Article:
Planning For A Future Family With Cancer

Receiving a diagnosis of cancer can be devastating physically and emotionally. Moreover, cancer treatments, such as chemotherapy and radiotherapy, can negatively affect fertility. When treatment is needed, concerns about future family planning can arise. On the brighter side, medical advancements now allow cancer patients to preserve fertility before undergoing treatment, providing hope for a future biological child. Oncofertility, which involves the cryopreservation of reproductive tissues, oocytes, and embryos, can help cancer patients plan for a family after cancer treatment.


How does treatment affect fertility?

Chemotherapy and radiotherapy, while potentially life-saving, can damage reproductive organs and impair fertility in cancer patients. These treatments can disrupt the normal function of the ovaries or testes, leading to a decreased production of eggs or sperm. The gonadotoxicity of treatment is a major concern for cancer survivors who wish to have children in the future. To address this problem, oncofertility counseling has gained recognition as an essential part of cancer care for individuals of reproductive age.

Where oncology meets reproduction

Oncofertility is a specialized field that merges the disciplines of oncology and reproductive medicine. This field aims to address the fertility needs and concerns of cancer patients. Oncofertility involves the collaboration between oncologists and fertility specialists to provide safe and effective fertility preservation options before cancer treatment begins. The goal of oncofertility is to give cancer patients the opportunity to have biological children in the future by preserving reproductive tissues. Cancer patients may benefit from various fertility preservation techniques, such as cryopreservation.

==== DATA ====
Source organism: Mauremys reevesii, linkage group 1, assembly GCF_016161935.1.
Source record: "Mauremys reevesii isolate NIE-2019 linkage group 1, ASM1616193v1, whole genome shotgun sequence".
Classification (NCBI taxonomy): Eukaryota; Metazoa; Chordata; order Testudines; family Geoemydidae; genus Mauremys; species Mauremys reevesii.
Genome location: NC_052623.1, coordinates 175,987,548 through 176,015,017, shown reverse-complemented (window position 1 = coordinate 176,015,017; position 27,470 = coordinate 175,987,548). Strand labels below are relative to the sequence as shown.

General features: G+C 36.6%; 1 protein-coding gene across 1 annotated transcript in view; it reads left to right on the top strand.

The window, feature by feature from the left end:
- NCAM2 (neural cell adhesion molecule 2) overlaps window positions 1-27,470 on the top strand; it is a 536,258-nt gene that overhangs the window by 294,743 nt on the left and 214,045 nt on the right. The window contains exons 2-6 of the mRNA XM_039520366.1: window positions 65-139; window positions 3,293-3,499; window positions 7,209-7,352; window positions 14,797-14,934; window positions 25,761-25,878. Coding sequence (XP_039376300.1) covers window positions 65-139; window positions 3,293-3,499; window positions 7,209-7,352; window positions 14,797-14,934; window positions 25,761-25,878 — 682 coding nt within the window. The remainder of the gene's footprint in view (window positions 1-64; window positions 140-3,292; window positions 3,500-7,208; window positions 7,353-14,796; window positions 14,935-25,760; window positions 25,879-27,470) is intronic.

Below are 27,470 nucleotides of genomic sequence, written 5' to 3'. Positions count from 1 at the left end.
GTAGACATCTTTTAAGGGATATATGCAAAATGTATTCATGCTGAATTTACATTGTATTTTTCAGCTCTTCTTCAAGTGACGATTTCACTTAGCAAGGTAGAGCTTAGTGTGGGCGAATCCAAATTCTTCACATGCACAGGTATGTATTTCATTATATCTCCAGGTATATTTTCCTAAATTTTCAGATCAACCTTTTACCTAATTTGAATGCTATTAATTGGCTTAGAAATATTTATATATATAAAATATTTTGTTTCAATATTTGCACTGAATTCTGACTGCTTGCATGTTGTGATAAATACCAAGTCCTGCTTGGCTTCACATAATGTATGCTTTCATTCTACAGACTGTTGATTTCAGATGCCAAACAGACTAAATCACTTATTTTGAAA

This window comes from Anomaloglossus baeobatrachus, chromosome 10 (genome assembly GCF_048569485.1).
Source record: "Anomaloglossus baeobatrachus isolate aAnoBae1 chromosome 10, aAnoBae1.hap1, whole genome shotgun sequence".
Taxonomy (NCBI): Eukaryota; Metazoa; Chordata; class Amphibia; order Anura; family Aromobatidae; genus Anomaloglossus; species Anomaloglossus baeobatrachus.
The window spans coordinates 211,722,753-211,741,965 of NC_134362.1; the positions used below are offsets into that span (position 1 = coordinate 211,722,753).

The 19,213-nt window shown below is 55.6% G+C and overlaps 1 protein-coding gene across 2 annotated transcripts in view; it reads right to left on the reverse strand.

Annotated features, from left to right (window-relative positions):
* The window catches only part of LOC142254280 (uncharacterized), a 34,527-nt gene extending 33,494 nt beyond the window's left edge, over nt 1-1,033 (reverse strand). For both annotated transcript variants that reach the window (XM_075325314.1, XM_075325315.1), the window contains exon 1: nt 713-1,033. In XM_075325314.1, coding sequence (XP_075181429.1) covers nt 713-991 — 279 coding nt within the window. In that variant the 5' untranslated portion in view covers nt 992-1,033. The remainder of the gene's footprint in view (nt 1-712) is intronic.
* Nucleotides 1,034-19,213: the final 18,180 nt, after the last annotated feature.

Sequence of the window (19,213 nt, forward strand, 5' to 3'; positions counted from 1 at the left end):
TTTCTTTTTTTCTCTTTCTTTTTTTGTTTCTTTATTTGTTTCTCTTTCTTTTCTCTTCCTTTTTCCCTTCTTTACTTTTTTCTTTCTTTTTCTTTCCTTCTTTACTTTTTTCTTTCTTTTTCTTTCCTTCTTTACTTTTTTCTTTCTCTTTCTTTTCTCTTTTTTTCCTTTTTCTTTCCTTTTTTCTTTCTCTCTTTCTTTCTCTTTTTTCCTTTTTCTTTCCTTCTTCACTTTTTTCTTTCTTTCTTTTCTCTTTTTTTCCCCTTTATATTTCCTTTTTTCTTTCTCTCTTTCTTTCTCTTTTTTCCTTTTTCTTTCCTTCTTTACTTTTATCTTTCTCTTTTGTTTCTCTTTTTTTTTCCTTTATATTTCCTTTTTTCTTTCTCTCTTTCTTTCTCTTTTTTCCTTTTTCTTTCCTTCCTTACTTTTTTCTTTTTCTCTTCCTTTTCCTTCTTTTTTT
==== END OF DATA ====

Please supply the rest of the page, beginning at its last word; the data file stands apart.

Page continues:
Freeze and store

Cryopreservation is a technique used to freeze and store reproductive tissues, such as ovarian tissue, eggs, sperm, and embryos. These tissues are carefully collected from cancer patients before undergoing treatment. The material is then rapidly cooled to very low temperatures, typically using liquid nitrogen, to preserve viability. With this process, the reproductive tissues can be stored for an extended period without significant deterioration, allowing the patient to pursue future family planning once ready.

Using cryopreserved materials

After completing cancer treatment, assisted reproductive technology (ART), using cryopreserved reproductive tissues, can help individuals conceive a child. In vitro fertilization (IVF) is an excellent ART option, where the cryopreserved eggs or embryos are thawed and then fertilized with sperm to create a viable embryo. This embryo can then be implanted into the patient's uterus or the uterus of a gestational carrier to achieve pregnancy. Aside from IVF, the cryopreserved tissues can also be used for ovarian tissue transplantation. With this procedure, the cryopreserved ovarian tissue is surgically implanted back into the patient's body, restoring hormonal function and potentially allowing for natural conception.

The future of fertility preservation

While cryopreservation is currently the most established method for fertility preservation, research in oncofertility continues to advance. Experimental techniques, such as artificial ovaries and in vitro maturation, are being explored, which could expand the options available to cancer patients for fertility preservation. These innovative techniques hold promise for improving the success rates and accessibility of fertility preservation, allowing more cancer patients to start a family after completing treatment.